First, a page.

With artists for parents, Maida Fortune is intimately aware of the trials and tribulations creative types go through to sell their work. So her idea, Cureeo--an online marketplace for original art--made a lot of sense to her.
The University of Chicago Booth School of Business MBA candidate is smart, though, and knew better than to set off on her own. For one thing, while dreaming up Cureeo Fortune worked as a venture capital associate for Hyde Park Angels and OCA Ventures and saw firsthand that investors are skeptical of solo acts.
"You have to have serious traction or present a very, very good case for yourself and even then the next question they ask is 'Who are you adding to your team and when?'" she says.
So she started looking for a partner. She considered peers from her MBA program, but they were too much like her. She interviewed people she found at tech meet-ups, but with no luck. Finally, she tried Founder2be, an online service that helps entrepreneurs find co-founders. There, she met Abid Ali, who now shares the Cureeo helm and is the company's CTO.
The partnership is going swimmingly, Fortune says, although if you want to emulate her successful matchmaking, there are several things you should consider.
Don't waste your time interviewing people until you vet their proven track records.
Fortune says she interviewed all too many programmers who claimed to be able to build a platform, but when it really came down to it, many of them hadn't coded in years. Before even talking to Ali, she scoped out his recent work and found it to be rock solid.
Be brutally honest with yourself.
When Fortune worked in venture capital she saw it all the time--arrogant entrepreneurs who think they have all the skills they need to hit a home run, yet nothing could be further from the truth. "Successful business owners are really good at recognizing what their own weaknesses are and building up a team around those weaknesses. And they're also humble enough to bring on people that are better than they are," she says.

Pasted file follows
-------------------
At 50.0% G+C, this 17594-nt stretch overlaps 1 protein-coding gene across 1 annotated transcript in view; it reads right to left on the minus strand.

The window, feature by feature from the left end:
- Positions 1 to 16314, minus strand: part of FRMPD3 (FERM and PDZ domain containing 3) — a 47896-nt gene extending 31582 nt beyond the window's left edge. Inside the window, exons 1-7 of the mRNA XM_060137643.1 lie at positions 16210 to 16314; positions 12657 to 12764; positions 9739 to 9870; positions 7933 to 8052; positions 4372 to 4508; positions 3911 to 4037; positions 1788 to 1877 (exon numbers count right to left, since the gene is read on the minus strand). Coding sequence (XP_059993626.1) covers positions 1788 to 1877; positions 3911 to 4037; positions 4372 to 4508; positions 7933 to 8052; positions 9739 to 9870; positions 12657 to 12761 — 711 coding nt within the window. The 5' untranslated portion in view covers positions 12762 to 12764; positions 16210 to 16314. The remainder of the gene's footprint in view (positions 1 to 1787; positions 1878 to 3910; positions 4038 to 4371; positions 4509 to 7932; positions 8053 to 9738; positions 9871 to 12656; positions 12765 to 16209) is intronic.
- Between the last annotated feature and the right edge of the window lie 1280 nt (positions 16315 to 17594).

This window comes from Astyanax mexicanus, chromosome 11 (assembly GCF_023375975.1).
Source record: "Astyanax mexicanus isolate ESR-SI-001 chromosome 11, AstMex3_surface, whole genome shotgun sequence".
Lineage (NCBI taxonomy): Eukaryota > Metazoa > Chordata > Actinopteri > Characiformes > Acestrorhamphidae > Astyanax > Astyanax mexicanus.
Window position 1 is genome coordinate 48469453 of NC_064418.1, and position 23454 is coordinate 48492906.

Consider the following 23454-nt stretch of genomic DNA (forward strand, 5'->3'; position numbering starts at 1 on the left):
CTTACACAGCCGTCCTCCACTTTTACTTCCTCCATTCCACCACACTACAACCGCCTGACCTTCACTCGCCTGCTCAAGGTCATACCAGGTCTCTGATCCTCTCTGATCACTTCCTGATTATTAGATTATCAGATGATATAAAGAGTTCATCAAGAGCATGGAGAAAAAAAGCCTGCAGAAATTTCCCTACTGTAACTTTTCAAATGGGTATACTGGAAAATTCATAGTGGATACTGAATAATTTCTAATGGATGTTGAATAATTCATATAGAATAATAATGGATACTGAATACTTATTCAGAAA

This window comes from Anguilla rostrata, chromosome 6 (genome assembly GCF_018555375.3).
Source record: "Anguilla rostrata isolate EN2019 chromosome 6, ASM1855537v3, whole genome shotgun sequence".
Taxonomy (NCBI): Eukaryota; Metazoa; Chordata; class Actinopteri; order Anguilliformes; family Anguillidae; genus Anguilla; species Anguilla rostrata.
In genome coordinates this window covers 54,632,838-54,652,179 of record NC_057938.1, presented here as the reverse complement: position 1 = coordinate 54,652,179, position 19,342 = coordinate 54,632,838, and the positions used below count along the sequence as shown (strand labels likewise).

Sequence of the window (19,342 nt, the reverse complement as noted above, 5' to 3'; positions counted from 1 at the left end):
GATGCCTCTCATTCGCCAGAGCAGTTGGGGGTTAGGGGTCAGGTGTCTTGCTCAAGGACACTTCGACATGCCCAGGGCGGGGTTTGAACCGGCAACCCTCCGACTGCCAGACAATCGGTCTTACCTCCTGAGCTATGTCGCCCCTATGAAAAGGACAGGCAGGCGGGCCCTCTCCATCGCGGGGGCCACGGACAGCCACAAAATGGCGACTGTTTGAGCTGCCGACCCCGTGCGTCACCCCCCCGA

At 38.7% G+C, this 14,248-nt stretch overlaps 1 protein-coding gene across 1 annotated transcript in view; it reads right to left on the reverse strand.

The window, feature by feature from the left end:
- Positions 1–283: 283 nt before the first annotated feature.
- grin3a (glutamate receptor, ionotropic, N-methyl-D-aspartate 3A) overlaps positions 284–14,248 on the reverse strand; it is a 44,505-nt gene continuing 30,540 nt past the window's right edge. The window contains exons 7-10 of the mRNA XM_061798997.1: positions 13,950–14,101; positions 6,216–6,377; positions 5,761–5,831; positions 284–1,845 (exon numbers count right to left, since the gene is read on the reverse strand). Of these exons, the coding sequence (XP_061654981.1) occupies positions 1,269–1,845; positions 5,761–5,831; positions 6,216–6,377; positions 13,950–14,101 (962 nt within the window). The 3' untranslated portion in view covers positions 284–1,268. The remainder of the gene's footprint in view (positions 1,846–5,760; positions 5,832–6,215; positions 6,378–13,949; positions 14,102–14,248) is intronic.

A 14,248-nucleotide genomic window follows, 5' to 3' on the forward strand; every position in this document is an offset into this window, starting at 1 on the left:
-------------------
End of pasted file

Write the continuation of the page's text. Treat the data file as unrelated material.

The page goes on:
Put expectations down on paper in the beginning.
How long are team members going to work on a start-up before giving up? What kinds of things might pull people away from focusing on the business? At what point will people quit their full-time jobs? These kinds of questions need to be asked right away, and their answers put to paper. While nothing is set in stone, and it's not a legally binding document, Fortune says it's helpful to know a year into it if everybody is doing what they said they would. (On her bookshelf: The Partnership Charter, by David Gage.)
Understand one another's risk profiles.
Everyone has a different sense of risk that they're willing to absorb, she says. For example, if one person can go without a salary for six months and the other person can go a year without pay, the first person might get distracted about four months in, thinking about how he or she is going to pay the bills.
"Or, say there is one path for the business with a higher probability for making money in the short run, but less payout overall," Fortune says. "Say the other path is less certain, but the potential payout in the end is higher. The company can't execute both strategies. The person with the higher tolerance for risk may be more inclined to try for the second option, while the person with lower tolerance would prefer the first option. This can ultimately lead to conflict.
Understand personality types.
Through their Chicago incubator Fortune and Ali took a personality test thanks to research the Kauffman Foundation was funding. While the duo knew they were polar opposites, the formal assessment gave them a starting point for discussing their differences. "You don't want a team of people who are all similar to one another because then you have groupthink problems and affirmation bias and all that junk," she says. "You want people who are different. You've got to learn how to work together and you can't work together unless A) you respect one another and B) you have to have a vernacular to talk about things."